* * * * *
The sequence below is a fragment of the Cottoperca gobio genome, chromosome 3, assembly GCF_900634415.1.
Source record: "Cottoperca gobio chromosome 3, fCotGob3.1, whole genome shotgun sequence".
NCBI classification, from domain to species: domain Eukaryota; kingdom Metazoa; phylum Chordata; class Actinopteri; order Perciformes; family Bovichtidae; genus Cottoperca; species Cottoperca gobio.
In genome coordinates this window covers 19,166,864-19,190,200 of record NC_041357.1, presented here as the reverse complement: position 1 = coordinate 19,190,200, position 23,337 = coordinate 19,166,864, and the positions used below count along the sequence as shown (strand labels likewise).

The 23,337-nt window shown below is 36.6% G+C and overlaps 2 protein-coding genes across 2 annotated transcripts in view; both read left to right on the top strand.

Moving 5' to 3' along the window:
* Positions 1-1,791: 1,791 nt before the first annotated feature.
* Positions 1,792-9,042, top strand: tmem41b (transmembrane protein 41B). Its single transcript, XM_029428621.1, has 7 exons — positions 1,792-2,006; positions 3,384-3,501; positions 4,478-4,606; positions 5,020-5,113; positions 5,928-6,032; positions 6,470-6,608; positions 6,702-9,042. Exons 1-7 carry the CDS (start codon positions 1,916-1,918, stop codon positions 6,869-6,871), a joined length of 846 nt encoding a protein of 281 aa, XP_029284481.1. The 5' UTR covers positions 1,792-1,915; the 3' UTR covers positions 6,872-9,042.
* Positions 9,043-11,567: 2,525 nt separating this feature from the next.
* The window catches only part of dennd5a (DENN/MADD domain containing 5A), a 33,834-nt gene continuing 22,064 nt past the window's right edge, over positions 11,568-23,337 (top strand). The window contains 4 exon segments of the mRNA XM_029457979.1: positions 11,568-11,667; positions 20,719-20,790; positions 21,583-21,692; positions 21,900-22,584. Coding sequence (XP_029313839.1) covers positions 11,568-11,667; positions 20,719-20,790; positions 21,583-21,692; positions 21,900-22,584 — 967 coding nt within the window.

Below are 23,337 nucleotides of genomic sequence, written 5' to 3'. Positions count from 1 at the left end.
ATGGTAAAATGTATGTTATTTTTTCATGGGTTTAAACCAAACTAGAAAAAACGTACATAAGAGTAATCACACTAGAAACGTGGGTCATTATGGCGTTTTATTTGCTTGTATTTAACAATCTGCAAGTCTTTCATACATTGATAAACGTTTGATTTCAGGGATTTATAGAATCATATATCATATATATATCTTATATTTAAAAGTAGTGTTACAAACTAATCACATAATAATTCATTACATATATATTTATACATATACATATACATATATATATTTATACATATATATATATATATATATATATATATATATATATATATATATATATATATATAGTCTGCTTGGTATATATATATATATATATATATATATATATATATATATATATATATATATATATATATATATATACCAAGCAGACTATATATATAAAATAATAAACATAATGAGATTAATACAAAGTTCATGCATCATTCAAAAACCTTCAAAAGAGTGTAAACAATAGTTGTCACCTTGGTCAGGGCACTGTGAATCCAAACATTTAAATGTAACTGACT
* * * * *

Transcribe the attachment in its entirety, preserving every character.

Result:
The sequence below is a fragment of the Cottoperca gobio genome, chromosome 3, assembly GCF_900634415.1.
Source record: "Cottoperca gobio chromosome 3, fCotGob3.1, whole genome shotgun sequence".
NCBI classification, from domain to species: domain Eukaryota; kingdom Metazoa; phylum Chordata; class Actinopteri; order Perciformes; family Bovichtidae; genus Cottoperca; species Cottoperca gobio.
In genome coordinates this window covers 19,166,864-19,190,200 of record NC_041357.1, presented here as the reverse complement: position 1 = coordinate 19,190,200, position 23,337 = coordinate 19,166,864, and the positions used below count along the sequence as shown (strand labels likewise).

The 23,337-nt window shown below is 36.6% G+C and overlaps 2 protein-coding genes across 2 annotated transcripts in view; both read left to right on the top strand.

Moving 5' to 3' along the window:
* Positions 1-1,791: 1,791 nt before the first annotated feature.
* Positions 1,792-9,042, top strand: tmem41b (transmembrane protein 41B). Its single transcript, XM_029428621.1, has 7 exons — positions 1,792-2,006; positions 3,384-3,501; positions 4,478-4,606; positions 5,020-5,113; positions 5,928-6,032; positions 6,470-6,608; positions 6,702-9,042. Exons 1-7 carry the CDS (start codon positions 1,916-1,918, stop codon positions 6,869-6,871), a joined length of 846 nt encoding a protein of 281 aa, XP_029284481.1. The 5' UTR covers positions 1,792-1,915; the 3' UTR covers positions 6,872-9,042.
* Positions 9,043-11,567: 2,525 nt separating this feature from the next.
* The window catches only part of dennd5a (DENN/MADD domain containing 5A), a 33,834-nt gene continuing 22,064 nt past the window's right edge, over positions 11,568-23,337 (top strand). The window contains 4 exon segments of the mRNA XM_029457979.1: positions 11,568-11,667; positions 20,719-20,790; positions 21,583-21,692; positions 21,900-22,584. Coding sequence (XP_029313839.1) covers positions 11,568-11,667; positions 20,719-20,790; positions 21,583-21,692; positions 21,900-22,584 — 967 coding nt within the window.

Below are 23,337 nucleotides of genomic sequence, written 5' to 3'. Positions count from 1 at the left end.
ATGGTAAAATGTATGTTATTTTTTCATGGGTTTAAACCAAACTAGAAAAAACGTACATAAGAGTAATCACACTAGAAACGTGGGTCATTATGGCGTTTTATTTGCTTGTATTTAACAATCTGCAAGTCTTTCATACATTGATAAACGTTTGATTTCAGGGATTTATAGAATCATATATCATATATATATCTTATATTTAAAAGTAGTGTTACAAACTAATCACATAATAATTCATTACATATATATTTATACATATACATATACATATATATATTTATACATATATATATATATATATATATATATATATATATATATATATATATATATATATAGTCTGCTTGGTATATATATATATATATATATATATATATATATATATATATATATATATATATATATATATATATACCAAGCAGACTATATATATAAAATAATAAACATAATGAGATTAATACAAAGTTCATGCATCATTCAAAAACCTTCAAAAGAGTGTAAACAATAGTTGTCACCTTGGTCAGGGCACTGTGAATCCAAACATTTAAATGTAACTGACT